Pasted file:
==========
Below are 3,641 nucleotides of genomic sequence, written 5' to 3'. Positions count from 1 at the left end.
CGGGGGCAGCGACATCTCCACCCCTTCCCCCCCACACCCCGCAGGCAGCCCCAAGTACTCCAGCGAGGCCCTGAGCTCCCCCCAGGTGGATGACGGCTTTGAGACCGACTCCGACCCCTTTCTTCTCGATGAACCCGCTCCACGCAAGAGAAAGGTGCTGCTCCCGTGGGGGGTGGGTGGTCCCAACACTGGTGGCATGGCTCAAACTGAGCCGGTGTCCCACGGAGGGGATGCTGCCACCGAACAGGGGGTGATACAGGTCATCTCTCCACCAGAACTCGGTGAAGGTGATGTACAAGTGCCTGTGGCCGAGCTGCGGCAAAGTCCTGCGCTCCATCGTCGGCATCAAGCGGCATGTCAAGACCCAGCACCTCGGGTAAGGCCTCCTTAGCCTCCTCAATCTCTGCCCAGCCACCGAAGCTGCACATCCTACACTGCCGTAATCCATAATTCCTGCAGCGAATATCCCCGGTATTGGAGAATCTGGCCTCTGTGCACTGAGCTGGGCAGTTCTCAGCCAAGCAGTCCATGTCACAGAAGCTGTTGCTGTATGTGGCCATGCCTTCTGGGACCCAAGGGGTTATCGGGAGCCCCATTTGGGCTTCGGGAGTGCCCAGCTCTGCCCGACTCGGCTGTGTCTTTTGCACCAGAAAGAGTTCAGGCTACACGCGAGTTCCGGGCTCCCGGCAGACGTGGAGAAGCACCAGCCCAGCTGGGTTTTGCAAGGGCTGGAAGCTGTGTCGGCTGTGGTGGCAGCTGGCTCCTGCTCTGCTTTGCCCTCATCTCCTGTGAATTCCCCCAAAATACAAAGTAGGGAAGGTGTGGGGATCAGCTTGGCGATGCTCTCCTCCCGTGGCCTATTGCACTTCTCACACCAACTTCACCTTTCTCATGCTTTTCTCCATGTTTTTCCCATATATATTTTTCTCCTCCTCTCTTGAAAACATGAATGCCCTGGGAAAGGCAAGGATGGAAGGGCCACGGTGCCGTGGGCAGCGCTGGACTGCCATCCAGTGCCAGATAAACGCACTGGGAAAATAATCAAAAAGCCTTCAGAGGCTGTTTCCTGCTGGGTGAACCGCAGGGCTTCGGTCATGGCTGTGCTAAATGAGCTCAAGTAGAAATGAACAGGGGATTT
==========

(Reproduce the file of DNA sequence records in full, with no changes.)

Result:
Below are 3,641 nucleotides of genomic sequence, written 5' to 3'. Positions count from 1 at the left end.
CGGGGGCAGCGACATCTCCACCCCTTCCCCCCCACACCCCGCAGGCAGCCCCAAGTACTCCAGCGAGGCCCTGAGCTCCCCCCAGGTGGATGACGGCTTTGAGACCGACTCCGACCCCTTTCTTCTCGATGAACCCGCTCCACGCAAGAGAAAGGTGCTGCTCCCGTGGGGGGTGGGTGGTCCCAACACTGGTGGCATGGCTCAAACTGAGCCGGTGTCCCACGGAGGGGATGCTGCCACCGAACAGGGGGTGATACAGGTCATCTCTCCACCAGAACTCGGTGAAGGTGATGTACAAGTGCCTGTGGCCGAGCTGCGGCAAAGTCCTGCGCTCCATCGTCGGCATCAAGCGGCATGTCAAGACCCAGCACCTCGGGTAAGGCCTCCTTAGCCTCCTCAATCTCTGCCCAGCCACCGAAGCTGCACATCCTACACTGCCGTAATCCATAATTCCTGCAGCGAATATCCCCGGTATTGGAGAATCTGGCCTCTGTGCACTGAGCTGGGCAGTTCTCAGCCAAGCAGTCCATGTCACAGAAGCTGTTGCTGTATGTGGCCATGCCTTCTGGGACCCAAGGGGTTATCGGGAGCCCCATTTGGGCTTCGGGAGTGCCCAGCTCTGCCCGACTCGGCTGTGTCTTTTGCACCAGAAAGAGTTCAGGCTACACGCGAGTTCCGGGCTCCCGGCAGACGTGGAGAAGCACCAGCCCAGCTGGGTTTTGCAAGGGCTGGAAGCTGTGTCGGCTGTGGTGGCAGCTGGCTCCTGCTCTGCTTTGCCCTCATCTCCTGTGAATTCCCCCAAAATACAAAGTAGGGAAGGTGTGGGGATCAGCTTGGCGATGCTCTCCTCCCGTGGCCTATTGCACTTCTCACACCAACTTCACCTTTCTCATGCTTTTCTCCATGTTTTTCCCATATATATTTTTCTCCTCCTCTCTTGAAAACATGAATGCCCTGGGAAAGGCAAGGATGGAAGGGCCACGGTGCCGTGGGCAGCGCTGGACTGCCATCCAGTGCCAGATAAACGCACTGGGAAAATAATCAAAAAGCCTTCAGAGGCTGTTTCCTGCTGGGTGAACCGCAGGGCTTCGGTCATGGCTGTGCTAAATGAGCTCAAGTAGAAATGAACAGGGGATTT